In the 1994 movie, Forest Gump, there’s a scene in which Forrest visits the grave of his mother and says, “Momma always said death was part of life. I wish it wasn’t so.” Forest Gump gives a voice to the longing that we hear so often expressed. Death is acknowledged, with regret, as just a part of life. But, my friends, it’s only a small step from that attitude to the conclusion that since death is inevitable, we might as well bring it about early through abortion or euthanasia. If dying is just a natural part of living, then we might as well justify abortion, euthanasia, and all other forms of murder. And, even more significantly, if it is true that death is as natural as birth, we have no need for Good Friday and Easter.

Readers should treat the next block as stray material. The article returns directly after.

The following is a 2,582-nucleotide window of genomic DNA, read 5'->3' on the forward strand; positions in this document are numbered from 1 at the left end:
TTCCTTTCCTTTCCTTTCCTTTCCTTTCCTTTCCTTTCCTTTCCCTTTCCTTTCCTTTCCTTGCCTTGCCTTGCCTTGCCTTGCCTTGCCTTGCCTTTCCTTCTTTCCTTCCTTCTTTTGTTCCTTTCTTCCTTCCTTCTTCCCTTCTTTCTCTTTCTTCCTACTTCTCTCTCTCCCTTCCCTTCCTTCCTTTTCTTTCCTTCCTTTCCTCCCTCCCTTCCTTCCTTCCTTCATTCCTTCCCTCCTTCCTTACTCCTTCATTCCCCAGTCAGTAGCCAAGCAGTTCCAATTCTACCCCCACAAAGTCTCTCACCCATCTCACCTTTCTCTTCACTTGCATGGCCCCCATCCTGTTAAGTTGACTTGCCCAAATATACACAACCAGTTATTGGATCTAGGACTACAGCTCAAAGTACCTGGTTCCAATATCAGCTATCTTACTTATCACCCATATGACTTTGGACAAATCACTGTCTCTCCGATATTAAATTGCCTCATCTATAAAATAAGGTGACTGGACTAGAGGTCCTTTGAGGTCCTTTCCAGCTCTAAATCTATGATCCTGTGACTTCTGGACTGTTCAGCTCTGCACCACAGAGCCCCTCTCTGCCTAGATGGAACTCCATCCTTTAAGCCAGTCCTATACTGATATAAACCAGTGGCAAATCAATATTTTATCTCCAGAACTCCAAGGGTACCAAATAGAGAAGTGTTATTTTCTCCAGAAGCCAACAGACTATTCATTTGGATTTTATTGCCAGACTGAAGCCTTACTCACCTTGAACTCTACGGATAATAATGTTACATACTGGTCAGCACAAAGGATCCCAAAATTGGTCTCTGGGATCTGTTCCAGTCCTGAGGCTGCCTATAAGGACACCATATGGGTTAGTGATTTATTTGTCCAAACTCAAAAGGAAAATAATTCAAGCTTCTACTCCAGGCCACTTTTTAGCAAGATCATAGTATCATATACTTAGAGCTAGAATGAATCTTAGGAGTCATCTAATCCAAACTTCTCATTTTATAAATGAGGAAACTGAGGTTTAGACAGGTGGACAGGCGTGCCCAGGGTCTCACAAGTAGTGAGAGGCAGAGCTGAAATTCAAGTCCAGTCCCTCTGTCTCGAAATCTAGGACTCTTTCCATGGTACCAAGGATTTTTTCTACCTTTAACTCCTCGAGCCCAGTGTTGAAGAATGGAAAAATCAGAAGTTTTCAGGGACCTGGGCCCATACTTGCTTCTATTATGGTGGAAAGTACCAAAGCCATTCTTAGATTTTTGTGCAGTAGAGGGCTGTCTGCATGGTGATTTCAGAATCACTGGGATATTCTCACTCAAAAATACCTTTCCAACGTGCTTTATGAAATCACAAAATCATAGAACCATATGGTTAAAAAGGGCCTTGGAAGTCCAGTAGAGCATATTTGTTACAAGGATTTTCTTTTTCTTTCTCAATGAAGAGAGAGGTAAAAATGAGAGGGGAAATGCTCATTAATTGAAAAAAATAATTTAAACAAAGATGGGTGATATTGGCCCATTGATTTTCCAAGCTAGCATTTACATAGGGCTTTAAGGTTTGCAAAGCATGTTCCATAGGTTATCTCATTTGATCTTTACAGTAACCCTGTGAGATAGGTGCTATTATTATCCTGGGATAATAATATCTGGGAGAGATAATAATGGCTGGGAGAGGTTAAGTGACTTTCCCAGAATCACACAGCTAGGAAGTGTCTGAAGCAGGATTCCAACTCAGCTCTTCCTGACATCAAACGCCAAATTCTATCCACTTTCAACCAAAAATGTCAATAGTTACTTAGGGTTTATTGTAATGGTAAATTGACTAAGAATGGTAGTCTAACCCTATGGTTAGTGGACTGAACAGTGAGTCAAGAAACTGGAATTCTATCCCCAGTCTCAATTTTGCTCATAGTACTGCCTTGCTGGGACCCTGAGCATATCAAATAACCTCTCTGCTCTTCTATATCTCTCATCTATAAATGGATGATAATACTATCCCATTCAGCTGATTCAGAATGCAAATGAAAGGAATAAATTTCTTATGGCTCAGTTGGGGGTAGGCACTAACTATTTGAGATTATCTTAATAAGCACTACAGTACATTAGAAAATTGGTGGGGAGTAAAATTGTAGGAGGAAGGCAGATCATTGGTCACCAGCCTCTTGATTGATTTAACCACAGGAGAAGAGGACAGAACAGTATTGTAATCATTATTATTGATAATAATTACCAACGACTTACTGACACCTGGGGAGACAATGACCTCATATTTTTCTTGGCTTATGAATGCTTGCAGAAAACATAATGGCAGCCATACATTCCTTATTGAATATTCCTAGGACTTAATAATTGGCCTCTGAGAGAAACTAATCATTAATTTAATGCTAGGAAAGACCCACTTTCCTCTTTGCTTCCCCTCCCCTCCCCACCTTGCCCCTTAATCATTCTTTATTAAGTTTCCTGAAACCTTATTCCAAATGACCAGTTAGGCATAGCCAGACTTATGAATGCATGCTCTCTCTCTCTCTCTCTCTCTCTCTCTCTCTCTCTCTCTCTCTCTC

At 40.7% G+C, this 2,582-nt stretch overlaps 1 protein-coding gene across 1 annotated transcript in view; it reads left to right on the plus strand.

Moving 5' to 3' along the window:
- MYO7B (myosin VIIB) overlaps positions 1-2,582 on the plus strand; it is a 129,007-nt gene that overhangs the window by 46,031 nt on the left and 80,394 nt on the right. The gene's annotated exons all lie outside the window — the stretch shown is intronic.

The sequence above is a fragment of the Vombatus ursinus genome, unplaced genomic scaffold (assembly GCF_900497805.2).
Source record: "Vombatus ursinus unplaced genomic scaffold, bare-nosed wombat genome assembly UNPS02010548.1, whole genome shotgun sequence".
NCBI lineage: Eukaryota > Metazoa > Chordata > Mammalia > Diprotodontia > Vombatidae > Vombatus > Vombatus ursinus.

You and I, dear friends, are gathered here this morning as believers in the Lord Jesus Christ, Who is the Resurrection and the Life. As believers we know the truth about death and about life. We know that the God Who raised Jesus from the dead is the God of life. He is the Creator of all that exists. Out of love, God created Adam and Eve to have life. And not just a biological existence, but a life that is lived in communion with the Triune God. Death is the result of sin. Adam and Eve set aside God’s Word that had forbidden them to eat of the tree in the midst of the garden, the tree of the knowledge of good and evil. Eating of that fruit which God had forbidden was a communion in death. Their sin puts them under a death sentence. And so in the New Testament, the Apostle Paul says, “for the wages of sin is death.”